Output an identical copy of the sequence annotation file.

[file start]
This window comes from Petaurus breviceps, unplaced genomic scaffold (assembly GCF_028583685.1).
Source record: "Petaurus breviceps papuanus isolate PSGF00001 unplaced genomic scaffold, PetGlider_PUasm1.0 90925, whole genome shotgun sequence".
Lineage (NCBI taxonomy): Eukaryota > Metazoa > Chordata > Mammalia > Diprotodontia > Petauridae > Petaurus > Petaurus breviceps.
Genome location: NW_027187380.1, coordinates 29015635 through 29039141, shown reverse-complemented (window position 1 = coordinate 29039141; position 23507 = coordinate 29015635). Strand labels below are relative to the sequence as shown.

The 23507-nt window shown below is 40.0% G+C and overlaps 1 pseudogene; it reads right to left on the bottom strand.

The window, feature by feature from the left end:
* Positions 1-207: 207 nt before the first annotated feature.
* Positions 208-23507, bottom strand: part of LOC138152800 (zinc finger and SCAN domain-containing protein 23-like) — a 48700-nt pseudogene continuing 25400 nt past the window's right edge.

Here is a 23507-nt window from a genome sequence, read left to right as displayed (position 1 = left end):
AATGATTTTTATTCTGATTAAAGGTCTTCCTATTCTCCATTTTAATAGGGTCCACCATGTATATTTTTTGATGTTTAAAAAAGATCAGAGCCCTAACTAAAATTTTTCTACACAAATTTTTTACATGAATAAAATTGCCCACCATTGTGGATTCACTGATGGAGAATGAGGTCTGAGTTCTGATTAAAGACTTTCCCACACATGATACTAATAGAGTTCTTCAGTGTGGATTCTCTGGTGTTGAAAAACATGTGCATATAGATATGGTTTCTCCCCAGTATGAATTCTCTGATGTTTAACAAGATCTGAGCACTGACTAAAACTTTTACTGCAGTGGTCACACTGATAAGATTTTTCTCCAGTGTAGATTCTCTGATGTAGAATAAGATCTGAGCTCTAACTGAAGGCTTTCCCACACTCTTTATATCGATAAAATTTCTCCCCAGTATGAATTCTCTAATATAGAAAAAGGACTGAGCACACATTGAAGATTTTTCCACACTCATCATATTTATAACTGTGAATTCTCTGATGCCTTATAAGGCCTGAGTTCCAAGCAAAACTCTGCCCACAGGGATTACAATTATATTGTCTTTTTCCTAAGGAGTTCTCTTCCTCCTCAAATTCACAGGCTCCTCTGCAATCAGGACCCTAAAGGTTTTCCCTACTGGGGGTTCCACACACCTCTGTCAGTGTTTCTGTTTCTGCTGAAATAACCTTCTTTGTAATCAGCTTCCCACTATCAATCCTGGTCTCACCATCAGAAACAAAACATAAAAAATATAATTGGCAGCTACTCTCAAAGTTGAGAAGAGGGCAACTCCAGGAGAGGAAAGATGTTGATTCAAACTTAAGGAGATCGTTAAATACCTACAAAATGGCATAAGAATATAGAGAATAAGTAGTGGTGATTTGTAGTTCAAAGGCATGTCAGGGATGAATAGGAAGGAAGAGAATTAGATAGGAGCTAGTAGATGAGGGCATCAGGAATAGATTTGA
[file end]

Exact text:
This window comes from Petaurus breviceps, unplaced genomic scaffold (assembly GCF_028583685.1).
Source record: "Petaurus breviceps papuanus isolate PSGF00001 unplaced genomic scaffold, PetGlider_PUasm1.0 90925, whole genome shotgun sequence".
Lineage (NCBI taxonomy): Eukaryota > Metazoa > Chordata > Mammalia > Diprotodontia > Petauridae > Petaurus > Petaurus breviceps.
Genome location: NW_027187380.1, coordinates 29015635 through 29039141, shown reverse-complemented (window position 1 = coordinate 29039141; position 23507 = coordinate 29015635). Strand labels below are relative to the sequence as shown.

The 23507-nt window shown below is 40.0% G+C and overlaps 1 pseudogene; it reads right to left on the bottom strand.

The window, feature by feature from the left end:
* Positions 1-207: 207 nt before the first annotated feature.
* Positions 208-23507, bottom strand: part of LOC138152800 (zinc finger and SCAN domain-containing protein 23-like) — a 48700-nt pseudogene continuing 25400 nt past the window's right edge.

Here is a 23507-nt window from a genome sequence, read left to right as displayed (position 1 = left end):
AATGATTTTTATTCTGATTAAAGGTCTTCCTATTCTCCATTTTAATAGGGTCCACCATGTATATTTTTTGATGTTTAAAAAAGATCAGAGCCCTAACTAAAATTTTTCTACACAAATTTTTTACATGAATAAAATTGCCCACCATTGTGGATTCACTGATGGAGAATGAGGTCTGAGTTCTGATTAAAGACTTTCCCACACATGATACTAATAGAGTTCTTCAGTGTGGATTCTCTGGTGTTGAAAAACATGTGCATATAGATATGGTTTCTCCCCAGTATGAATTCTCTGATGTTTAACAAGATCTGAGCACTGACTAAAACTTTTACTGCAGTGGTCACACTGATAAGATTTTTCTCCAGTGTAGATTCTCTGATGTAGAATAAGATCTGAGCTCTAACTGAAGGCTTTCCCACACTCTTTATATCGATAAAATTTCTCCCCAGTATGAATTCTCTAATATAGAAAAAGGACTGAGCACACATTGAAGATTTTTCCACACTCATCATATTTATAACTGTGAATTCTCTGATGCCTTATAAGGCCTGAGTTCCAAGCAAAACTCTGCCCACAGGGATTACAATTATATTGTCTTTTTCCTAAGGAGTTCTCTTCCTCCTCAAATTCACAGGCTCCTCTGCAATCAGGACCCTAAAGGTTTTCCCTACTGGGGGTTCCACACACCTCTGTCAGTGTTTCTGTTTCTGCTGAAATAACCTTCTTTGTAATCAGCTTCCCACTATCAATCCTGGTCTCACCATCAGAAACAAAACATAAAAAATATAATTGGCAGCTACTCTCAAAGTTGAGAAGAGGGCAACTCCAGGAGAGGAAAGATGTTGATTCAAACTTAAGGAGATCGTTAAATACCTACAAAATGGCATAAGAATATAGAGAATAAGTAGTGGTGATTTGTAGTTCAAAGGCATGTCAGGGATGAATAGGAAGGAAGAGAATTAGATAGGAGCTAGTAGATGAGGGCATCAGGAATAGATTTGA